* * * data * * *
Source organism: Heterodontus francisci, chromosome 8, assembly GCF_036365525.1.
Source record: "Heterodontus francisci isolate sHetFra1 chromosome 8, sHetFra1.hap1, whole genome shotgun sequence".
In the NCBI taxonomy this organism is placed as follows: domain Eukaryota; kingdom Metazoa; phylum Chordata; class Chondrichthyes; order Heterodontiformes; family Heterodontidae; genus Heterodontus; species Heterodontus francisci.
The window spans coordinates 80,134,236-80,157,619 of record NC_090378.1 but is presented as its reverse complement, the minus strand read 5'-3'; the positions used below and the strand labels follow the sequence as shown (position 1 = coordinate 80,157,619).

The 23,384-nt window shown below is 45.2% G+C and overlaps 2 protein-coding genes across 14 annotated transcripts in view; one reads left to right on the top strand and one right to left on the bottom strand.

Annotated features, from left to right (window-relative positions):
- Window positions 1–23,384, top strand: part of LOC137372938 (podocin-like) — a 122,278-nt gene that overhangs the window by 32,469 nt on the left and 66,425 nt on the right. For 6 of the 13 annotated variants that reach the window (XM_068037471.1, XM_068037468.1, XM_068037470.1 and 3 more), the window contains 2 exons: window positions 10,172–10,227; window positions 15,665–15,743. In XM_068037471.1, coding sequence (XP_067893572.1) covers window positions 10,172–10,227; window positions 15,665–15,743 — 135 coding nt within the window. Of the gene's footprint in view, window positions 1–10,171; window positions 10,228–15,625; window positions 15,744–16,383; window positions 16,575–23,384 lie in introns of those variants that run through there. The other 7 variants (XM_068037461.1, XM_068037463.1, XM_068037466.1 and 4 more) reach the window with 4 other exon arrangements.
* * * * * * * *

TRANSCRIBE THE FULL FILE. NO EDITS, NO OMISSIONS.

Source organism: Heterodontus francisci, chromosome 8, assembly GCF_036365525.1.
Source record: "Heterodontus francisci isolate sHetFra1 chromosome 8, sHetFra1.hap1, whole genome shotgun sequence".
In the NCBI taxonomy this organism is placed as follows: domain Eukaryota; kingdom Metazoa; phylum Chordata; class Chondrichthyes; order Heterodontiformes; family Heterodontidae; genus Heterodontus; species Heterodontus francisci.
The window spans coordinates 80,134,236-80,157,619 of record NC_090378.1 but is presented as its reverse complement, the minus strand read 5'-3'; the positions used below and the strand labels follow the sequence as shown (position 1 = coordinate 80,157,619).

The 23,384-nt window shown below is 45.2% G+C and overlaps 2 protein-coding genes across 14 annotated transcripts in view; one reads left to right on the top strand and one right to left on the bottom strand.

Annotated features, from left to right (window-relative positions):
- Window positions 1–23,384, top strand: part of LOC137372938 (podocin-like) — a 122,278-nt gene that overhangs the window by 32,469 nt on the left and 66,425 nt on the right. For 6 of the 13 annotated variants that reach the window (XM_068037471.1, XM_068037468.1, XM_068037470.1 and 3 more), the window contains 2 exons: window positions 10,172–10,227; window positions 15,665–15,743. In XM_068037471.1, coding sequence (XP_067893572.1) covers window positions 10,172–10,227; window positions 15,665–15,743 — 135 coding nt within the window. Of the gene's footprint in view, window positions 1–10,171; window positions 10,228–15,625; window positions 15,744–16,383; window positions 16,575–23,384 lie in introns of those variants that run through there. The other 7 variants (XM_068037461.1, XM_068037463.1, XM_068037466.1 and 4 more) reach the window with 4 other exon arrangements.